Wednesday, March 23, 2005

Understanding the gap

Feminists go on and on about the "wage gap" between men and women. The fact that men earn more money than women is held to be the single greatest proof of sexist discrimination against women.

But is the wage gap really due to sexist discrimination? Warren Farrell, in a new book called Why Men Earn More, thinks not. He provides a wealth of interesting facts to support his case, and these are very usefully summarised in a short review of the book by John Leo.

For instance, the mass media rarely reports the fact that women are 15 times more likely to become top executives in major corporations before the age of 40. Or that a female investment banker's starting salary is 116 percent of a male's. Or that never-married, college-educated males working full-time only make 85% of what their female counterparts earn.

These facts hardly suggest a hostile sexist discrimination against women. Far from it. So why do men in general earn up ending more? Farrell himself suggests a variety of reasons, including the female preference for choosing glamorous but lesser paid work, and the greater willingness of men to take on risky and dangerous jobs.

The deeper reason, though, is likely to be the role of human nature: that men are more likely to be highly committed to paid work because of their masculine role as providers within a family, whereas women are more likely to lessen their workplace commitments because of their role as mothers.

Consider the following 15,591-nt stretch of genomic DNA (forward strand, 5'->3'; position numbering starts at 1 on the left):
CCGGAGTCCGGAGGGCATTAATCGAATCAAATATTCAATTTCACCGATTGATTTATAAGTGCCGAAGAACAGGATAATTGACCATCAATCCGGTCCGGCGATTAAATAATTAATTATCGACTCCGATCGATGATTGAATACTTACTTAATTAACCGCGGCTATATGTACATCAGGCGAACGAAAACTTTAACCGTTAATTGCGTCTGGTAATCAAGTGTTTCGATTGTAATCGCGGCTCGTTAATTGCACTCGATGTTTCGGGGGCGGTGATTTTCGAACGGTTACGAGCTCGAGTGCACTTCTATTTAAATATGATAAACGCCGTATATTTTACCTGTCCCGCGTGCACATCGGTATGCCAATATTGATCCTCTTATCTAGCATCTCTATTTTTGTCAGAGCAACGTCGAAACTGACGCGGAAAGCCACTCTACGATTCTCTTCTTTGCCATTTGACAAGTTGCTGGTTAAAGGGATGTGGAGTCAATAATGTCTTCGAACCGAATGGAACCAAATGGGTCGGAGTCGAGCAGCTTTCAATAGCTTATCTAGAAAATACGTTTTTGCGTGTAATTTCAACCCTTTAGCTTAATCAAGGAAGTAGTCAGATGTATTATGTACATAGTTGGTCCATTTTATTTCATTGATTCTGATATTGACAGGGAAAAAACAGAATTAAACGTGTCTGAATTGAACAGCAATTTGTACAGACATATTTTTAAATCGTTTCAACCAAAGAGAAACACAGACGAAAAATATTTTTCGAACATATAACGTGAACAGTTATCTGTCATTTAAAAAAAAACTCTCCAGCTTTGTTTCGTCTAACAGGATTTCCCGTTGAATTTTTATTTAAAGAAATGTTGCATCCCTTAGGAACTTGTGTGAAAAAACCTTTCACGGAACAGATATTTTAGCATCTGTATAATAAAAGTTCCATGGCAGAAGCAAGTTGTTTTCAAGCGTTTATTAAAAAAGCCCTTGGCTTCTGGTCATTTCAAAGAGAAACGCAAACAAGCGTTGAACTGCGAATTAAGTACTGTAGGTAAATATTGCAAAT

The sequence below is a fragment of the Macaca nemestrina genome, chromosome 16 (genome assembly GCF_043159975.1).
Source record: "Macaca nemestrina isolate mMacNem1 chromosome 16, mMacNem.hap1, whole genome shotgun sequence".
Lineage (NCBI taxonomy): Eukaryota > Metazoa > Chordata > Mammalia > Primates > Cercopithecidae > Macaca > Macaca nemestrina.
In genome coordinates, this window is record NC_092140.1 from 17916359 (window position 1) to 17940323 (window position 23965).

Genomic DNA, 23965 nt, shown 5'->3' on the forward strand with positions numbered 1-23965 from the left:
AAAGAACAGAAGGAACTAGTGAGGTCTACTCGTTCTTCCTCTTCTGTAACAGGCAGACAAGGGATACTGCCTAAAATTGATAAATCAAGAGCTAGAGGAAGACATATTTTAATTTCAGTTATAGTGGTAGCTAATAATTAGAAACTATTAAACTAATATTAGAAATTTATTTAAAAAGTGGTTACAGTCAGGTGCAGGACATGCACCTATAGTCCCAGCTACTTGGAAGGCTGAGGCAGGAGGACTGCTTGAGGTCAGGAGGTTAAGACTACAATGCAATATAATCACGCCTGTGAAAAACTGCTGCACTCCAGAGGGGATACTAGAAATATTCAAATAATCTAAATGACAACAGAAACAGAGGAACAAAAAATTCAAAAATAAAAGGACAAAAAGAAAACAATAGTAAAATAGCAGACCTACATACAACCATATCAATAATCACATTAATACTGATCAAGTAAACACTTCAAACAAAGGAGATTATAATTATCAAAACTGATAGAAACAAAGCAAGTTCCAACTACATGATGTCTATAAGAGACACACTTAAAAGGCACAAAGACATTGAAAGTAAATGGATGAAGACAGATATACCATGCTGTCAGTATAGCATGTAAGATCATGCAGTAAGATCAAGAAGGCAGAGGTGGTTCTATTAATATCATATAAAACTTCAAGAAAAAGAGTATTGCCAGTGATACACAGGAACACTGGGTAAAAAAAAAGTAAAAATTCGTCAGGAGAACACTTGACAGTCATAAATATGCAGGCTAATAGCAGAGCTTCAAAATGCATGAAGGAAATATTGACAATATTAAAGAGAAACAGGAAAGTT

Achieving equal earnings between men and women will therefore never happen naturally. It would require massive social engineering to overcome the effect of differing gender roles within the family.

In fact, it was reported earlier this month that despite decades of feminist initiatives and campaigns, the pay gap in Australia is actually growing, from $230 a week in 1996 to $310 now.

Although it's the height of political incorrectness to say it, this isn't necessarily bad news. It means that men are still working hard to be providers, and that women are still committing at least a part of their lives to motherhood. It means, in other words, that part of the social basis of the family is still operating healthily to the benefit of both men and women.

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